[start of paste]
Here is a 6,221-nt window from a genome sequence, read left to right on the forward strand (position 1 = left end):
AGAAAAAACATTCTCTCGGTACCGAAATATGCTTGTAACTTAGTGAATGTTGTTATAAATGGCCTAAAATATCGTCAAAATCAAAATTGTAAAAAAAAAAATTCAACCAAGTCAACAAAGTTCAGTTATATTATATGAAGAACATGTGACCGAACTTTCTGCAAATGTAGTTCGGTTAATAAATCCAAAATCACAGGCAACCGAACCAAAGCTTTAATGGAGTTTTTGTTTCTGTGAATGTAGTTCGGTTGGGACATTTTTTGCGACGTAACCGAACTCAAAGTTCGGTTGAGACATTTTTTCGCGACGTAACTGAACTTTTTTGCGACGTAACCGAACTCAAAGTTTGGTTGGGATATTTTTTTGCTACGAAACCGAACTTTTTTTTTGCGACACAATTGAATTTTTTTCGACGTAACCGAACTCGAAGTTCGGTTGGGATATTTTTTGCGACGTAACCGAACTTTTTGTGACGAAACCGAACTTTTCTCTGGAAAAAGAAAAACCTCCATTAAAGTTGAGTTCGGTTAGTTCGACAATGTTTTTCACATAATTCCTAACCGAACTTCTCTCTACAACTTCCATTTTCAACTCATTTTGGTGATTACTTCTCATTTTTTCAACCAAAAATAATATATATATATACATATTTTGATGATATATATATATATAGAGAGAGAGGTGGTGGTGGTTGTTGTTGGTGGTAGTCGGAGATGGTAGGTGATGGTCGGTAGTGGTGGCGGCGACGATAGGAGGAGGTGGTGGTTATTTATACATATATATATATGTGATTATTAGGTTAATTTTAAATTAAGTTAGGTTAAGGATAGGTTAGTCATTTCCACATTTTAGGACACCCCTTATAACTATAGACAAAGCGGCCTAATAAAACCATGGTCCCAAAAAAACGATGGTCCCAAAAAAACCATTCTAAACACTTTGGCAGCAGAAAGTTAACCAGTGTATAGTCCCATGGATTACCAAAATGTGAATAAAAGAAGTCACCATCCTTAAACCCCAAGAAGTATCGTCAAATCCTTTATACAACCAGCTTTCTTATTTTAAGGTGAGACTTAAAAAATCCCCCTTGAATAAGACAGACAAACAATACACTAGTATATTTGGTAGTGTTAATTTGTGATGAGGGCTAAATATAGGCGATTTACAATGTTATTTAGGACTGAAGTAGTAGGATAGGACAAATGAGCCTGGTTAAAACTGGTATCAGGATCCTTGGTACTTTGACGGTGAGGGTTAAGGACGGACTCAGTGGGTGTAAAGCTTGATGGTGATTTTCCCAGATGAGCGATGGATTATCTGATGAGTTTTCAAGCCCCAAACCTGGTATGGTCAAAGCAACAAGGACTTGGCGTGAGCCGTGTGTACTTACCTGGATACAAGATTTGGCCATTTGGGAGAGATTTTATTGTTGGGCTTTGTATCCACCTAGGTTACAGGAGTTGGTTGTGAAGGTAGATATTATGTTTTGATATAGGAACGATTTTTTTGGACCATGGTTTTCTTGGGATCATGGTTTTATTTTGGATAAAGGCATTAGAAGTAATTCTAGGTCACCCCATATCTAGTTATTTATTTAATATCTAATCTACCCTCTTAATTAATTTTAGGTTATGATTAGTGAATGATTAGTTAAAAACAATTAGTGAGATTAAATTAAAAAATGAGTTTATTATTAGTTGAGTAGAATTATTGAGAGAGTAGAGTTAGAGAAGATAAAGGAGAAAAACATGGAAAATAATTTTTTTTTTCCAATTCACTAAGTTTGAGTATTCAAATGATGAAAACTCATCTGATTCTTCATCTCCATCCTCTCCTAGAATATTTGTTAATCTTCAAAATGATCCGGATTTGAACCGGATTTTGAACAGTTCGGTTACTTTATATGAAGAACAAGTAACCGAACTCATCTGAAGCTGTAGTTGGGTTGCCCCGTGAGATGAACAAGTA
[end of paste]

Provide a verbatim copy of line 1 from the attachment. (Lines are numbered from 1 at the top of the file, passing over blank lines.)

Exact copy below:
Here is a 6,221-nt window from a genome sequence, read left to right on the forward strand (position 1 = left end):